Music: Leonard Bernstein
Lyrics: Stephen Sondheim
Book: Arthur Laurents
Director: Joey McKneely
Reviewer: Selwyn Knight
There can be few musicals more iconic than West Side Story. First produced on Broadway in 1957, it is well known for its extended balletic dance sequences choreographed by Jerome Robbins, sublime music from Leonard Bernstein and intelligent lyrics from Stephen Sondheim. And what is truly remarkable is that a musical set so firmly in the mid 1950s sounds vibrant, up-to-date and relevant today. Part of this, of course, is its timeless themes. The most obvious is that of young love, memorably explored in Shakespeare’s Romeo and Juliet over 400 years earlier; but West Side Story also explores the sense of family and belonging that dispossessed young men seek in gangs, as they fear change and incomers. But maybe the most striking theme is that of boys trying to be men, playing with men’s toys when they are simply not emotionally equipped. They posture as they set about challenging each other, marking territory, being threatening, but not understanding that actions inevitably have consequences. The events after the traumatic end to the first act as the gang leaders are stabbed illustrate this admirably. This young cast show the bewilderment felt by children well out of their comfort zone and their helpless wandering, culminating in events again spiralling out of their control. Their sense of disconnection is enhanced by the industrial set from Paul Gallis, revolving to include and exclude, supported by projections of 1950s New York and Peter Halbsgut’s often harsh lighting.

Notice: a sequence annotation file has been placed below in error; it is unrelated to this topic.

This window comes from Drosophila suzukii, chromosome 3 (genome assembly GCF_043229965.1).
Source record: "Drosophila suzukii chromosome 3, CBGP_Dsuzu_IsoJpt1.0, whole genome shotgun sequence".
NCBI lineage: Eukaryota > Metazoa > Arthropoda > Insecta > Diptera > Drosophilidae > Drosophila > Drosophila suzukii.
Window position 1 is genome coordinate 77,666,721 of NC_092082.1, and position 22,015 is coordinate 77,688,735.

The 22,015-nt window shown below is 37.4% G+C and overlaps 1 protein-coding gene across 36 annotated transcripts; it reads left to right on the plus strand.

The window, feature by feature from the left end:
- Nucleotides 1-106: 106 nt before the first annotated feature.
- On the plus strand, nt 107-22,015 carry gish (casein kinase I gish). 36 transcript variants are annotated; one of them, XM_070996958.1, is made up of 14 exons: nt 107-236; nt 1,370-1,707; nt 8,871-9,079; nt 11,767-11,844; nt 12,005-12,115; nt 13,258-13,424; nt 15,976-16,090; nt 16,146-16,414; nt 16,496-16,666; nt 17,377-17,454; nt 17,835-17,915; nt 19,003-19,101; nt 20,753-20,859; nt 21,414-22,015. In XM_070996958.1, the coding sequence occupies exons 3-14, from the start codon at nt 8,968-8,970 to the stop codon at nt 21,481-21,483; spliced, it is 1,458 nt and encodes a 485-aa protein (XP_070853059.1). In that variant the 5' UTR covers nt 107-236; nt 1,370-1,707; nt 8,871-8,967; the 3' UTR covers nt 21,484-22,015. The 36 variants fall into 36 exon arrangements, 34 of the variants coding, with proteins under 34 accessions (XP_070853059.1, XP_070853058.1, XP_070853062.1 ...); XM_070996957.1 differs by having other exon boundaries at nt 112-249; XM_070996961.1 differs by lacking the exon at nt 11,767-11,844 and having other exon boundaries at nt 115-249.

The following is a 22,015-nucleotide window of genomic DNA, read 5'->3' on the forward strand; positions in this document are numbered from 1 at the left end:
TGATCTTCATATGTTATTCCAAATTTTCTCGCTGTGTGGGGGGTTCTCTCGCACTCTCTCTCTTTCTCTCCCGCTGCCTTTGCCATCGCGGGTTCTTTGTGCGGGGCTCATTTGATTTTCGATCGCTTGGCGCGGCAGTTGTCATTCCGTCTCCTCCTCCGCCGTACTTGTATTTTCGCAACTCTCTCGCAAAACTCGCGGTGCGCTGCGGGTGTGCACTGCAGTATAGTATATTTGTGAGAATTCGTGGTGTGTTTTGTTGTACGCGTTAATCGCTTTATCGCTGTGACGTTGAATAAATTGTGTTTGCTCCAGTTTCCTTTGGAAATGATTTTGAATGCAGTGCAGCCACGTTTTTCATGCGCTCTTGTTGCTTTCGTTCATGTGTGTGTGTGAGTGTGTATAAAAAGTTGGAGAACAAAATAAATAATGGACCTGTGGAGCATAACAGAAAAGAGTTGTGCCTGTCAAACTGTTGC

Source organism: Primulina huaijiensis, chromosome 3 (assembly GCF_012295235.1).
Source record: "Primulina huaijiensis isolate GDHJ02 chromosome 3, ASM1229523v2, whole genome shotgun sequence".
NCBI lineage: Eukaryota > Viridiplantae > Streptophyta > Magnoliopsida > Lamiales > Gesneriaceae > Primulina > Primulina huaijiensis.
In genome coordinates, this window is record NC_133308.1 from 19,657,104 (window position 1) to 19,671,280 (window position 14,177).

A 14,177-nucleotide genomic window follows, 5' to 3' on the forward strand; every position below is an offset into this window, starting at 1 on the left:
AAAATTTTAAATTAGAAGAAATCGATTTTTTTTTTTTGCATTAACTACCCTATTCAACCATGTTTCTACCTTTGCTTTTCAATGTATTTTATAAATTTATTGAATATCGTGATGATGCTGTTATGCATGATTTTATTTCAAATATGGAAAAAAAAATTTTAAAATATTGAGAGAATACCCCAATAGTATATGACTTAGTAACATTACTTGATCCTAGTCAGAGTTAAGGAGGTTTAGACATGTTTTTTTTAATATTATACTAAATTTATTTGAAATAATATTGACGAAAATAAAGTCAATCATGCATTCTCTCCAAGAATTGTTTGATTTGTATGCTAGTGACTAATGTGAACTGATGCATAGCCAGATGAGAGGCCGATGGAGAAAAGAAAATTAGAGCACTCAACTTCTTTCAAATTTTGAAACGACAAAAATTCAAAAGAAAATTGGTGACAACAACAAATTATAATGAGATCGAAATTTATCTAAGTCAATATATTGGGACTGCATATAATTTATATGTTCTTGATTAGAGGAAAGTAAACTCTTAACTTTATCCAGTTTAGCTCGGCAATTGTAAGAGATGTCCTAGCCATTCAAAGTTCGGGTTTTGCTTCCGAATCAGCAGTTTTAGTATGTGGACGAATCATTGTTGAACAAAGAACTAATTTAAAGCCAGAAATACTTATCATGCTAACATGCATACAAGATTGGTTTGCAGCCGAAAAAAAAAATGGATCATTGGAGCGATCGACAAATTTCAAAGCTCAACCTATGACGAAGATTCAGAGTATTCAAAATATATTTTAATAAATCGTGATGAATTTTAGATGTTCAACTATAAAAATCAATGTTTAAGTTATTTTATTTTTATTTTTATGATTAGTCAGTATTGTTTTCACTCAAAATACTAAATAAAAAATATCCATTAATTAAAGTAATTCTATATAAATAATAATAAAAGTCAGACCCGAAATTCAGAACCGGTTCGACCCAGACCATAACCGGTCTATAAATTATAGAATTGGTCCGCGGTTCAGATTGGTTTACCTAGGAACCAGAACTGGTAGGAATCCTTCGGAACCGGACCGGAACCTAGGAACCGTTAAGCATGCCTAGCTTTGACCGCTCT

Of the gang members, Tony (Louis Maskell) is the only real grown-up. He has outgrown the street life and the sense of belonging the Jets provided. He is now earning his living at Doc’s. However, Maskell shows how he is still torn when Riff and the Jets call on him to help in the planned rumble with the Sharks, and he comes through. Similarly, when he sees Maria for the first time, Maskell’s reaction and subsequent actions are well drawn. If there is a weakness in Maskell’s performance, it is that his singing can occasionally be a little nasal. Bernstein noted that the dancing in West Side Story is so demanding and requiring such skill that casting for the gang members and their women is always likely to be a compromise. The dancing by the gangs, at once elegant and full of threat, is flawless; it is difficult to convey just how much of a sense of threat can be communicated in this way. Throughout, the acting is heartfelt so one feels the emotions, raw as they are.
At this performance, the regular Maria, Katie Hall, was indisposed and covered by Charlotte Baptie. Baptie plays Maria beautifully as the naïve ingénue, in the throes of first love, clearly believing that love can, indeed, conquer all. Her singing voice is also nothing short of superb, with ‘One Hand, One Heart’ being especially moving. Complementing her innocence perfectly is Djalenga Scott’s Anita. She is rather more worldly wise, under no illusions as to the nature of Bernardo, leader of the Sharks and her boyfriend. But she also shows her propensity to change when she agrees to carry a message for Maria to Tony, despite her feelings of animosity. The subsequent scene, where the Jets in a climate of fear and apprehension, violently prevent her from seeing Tony and then violate her is especially powerful. Scott is one of the absolute stars of this production, showing complex emotions and motivations as Anita makes a decision that proves a turning point in the whole story.
One is in no doubt that the gang members are there for each other and will support each other come what may. And the story is not one of unrelenting gloom. There are light moments, most notably when the Jets cheer themselves up by mocking Officer Krupke in ‘Gee, Officer Krupke’ – although many might feel the circular nature of the buck passing they suggest is perhaps a little too close to reality for comfort. In this segment, they are lively, believable and entertaining.
So does this new production do justice to the creators’ vision? YES, undoubtedly. This is one show that can be recommended unreservedly.
Photo: Alastair Muir | Runs until 19th April